EGU General Assembly 2020
© Author(s) 2020. This work is distributed under
the Creative Commons Attribution 4.0 License.

Impact of atmospheric radiocarbon and stable isotope measurements on understanding the global CH4 budget over 1850–2015

Ryo Fujita1,2 and Heather Graven1
Ryo Fujita and Heather Graven
  • 1Department of Physics, Imperial College London, London, United Kingdom
  • 2Center for Atmospheric and Oceanic Studies, Graduate School of Science, Tohoku University, Sendai, Japan

Measurements of stable isotope ratios of atmospheric CH4 (δ13C-CH4, δD-CH4) have been utilized to evaluate contributions of individual CH4 sources and sinks to global atmospheric CH4 budget. However, given the uncertainty of both the source isotope signatures and kinetic isotope effects, recent estimates of the global atmospheric CH4 budget using stable isotope observations are still inconclusiveRadiocarbon measurements (Δ14C-CH4) could provide stronger additional constraint on the fossil-fuel CH4 sources (i.e.,14C-free), but the uncertainty of 14CH4 emissions from nuclear power facilities and a lack of data have limited such utilization. Here we describe new approach to estimate plausible global CHemissions and sinks scenarios over 1850–2015 using observations and one-box model simulations of atmospheric CH4, δ13C-CH4, δD-CH4, and Δ14C-CH4. As inputs to the model, we prepare a priori bottom-up CH4 emission inventories, total atmospheric CH4 lifetime, source and sink isotope signatures, nuclear power facility database, and atmospheric δ13C-CO2 and Δ14C-CO2 observations and their uncertainties. We then run a Monte Carlo simulation of atmospheric CH4, δ13C-CH4, δD-CH4, and Δ14C-CH4 over the period using the inputs with the uncertainties. By using the observational CH4 and three isotope constraints, we derive the best combinations of biogenic, anthropogenic fossil-fuel, natural geologic, biomass-burning, and nuclear power facility emissions and total CHlifetime. We find that reconciling CH4, δ13C-CH4, δD-CH4, and Δ14C-CH4 observations indicates that (1) natural geologic emissions are likely smaller than the recent bottom-up estimate 43–50 Tg CH4 yr-1 reported by Etiope et al. (2019), (2) biomass burning and anthropogenic fossil emissions are larger than current bottom-up estimates, and (3) biogenic emissions are somewhat smaller than current bottom-up estimates. Our finding suggests multiple isotope measurements, including Δ14C-CH4, have a strong potential to evaluate the current and future bottom-up global CH4 emission inventories.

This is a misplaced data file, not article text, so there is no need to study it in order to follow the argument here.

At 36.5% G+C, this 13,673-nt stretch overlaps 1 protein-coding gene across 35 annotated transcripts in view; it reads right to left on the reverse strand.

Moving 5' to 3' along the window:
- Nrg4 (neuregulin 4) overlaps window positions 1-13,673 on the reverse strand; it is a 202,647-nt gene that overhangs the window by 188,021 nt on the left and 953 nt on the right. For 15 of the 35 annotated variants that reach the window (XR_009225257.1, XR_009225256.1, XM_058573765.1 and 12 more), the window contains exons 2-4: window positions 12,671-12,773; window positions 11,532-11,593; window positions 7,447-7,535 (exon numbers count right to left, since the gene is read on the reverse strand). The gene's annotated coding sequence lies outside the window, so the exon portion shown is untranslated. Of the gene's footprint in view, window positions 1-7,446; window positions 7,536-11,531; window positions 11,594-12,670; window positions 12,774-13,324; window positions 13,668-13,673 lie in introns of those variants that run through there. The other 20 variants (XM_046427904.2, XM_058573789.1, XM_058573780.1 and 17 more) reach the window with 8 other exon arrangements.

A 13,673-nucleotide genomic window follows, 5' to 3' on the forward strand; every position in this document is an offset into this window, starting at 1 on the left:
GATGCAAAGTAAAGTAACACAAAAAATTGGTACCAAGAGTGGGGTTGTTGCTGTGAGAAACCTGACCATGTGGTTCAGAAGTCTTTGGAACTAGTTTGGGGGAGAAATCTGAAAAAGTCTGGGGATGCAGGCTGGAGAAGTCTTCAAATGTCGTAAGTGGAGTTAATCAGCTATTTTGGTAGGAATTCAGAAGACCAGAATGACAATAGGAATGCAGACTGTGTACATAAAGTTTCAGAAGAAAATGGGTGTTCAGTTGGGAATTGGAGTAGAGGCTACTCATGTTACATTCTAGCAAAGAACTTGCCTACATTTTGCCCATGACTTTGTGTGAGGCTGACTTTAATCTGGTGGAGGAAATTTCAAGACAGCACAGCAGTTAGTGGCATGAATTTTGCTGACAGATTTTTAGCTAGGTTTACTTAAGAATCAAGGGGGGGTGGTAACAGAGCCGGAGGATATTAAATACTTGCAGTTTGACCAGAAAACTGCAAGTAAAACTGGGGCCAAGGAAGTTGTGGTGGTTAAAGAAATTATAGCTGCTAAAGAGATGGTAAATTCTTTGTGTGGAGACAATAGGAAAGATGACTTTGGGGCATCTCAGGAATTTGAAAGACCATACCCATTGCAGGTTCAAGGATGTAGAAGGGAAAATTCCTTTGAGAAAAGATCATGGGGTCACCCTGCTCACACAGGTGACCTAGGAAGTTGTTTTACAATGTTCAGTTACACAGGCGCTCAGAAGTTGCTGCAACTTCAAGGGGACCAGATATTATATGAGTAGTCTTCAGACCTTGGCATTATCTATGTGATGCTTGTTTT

How to cite: Fujita, R. and Graven, H.: Impact of atmospheric radiocarbon and stable isotope measurements on understanding the global CH4 budget over 1850–2015, EGU General Assembly 2020, Online, 4–8 May 2020, EGU2020-9635,, 2020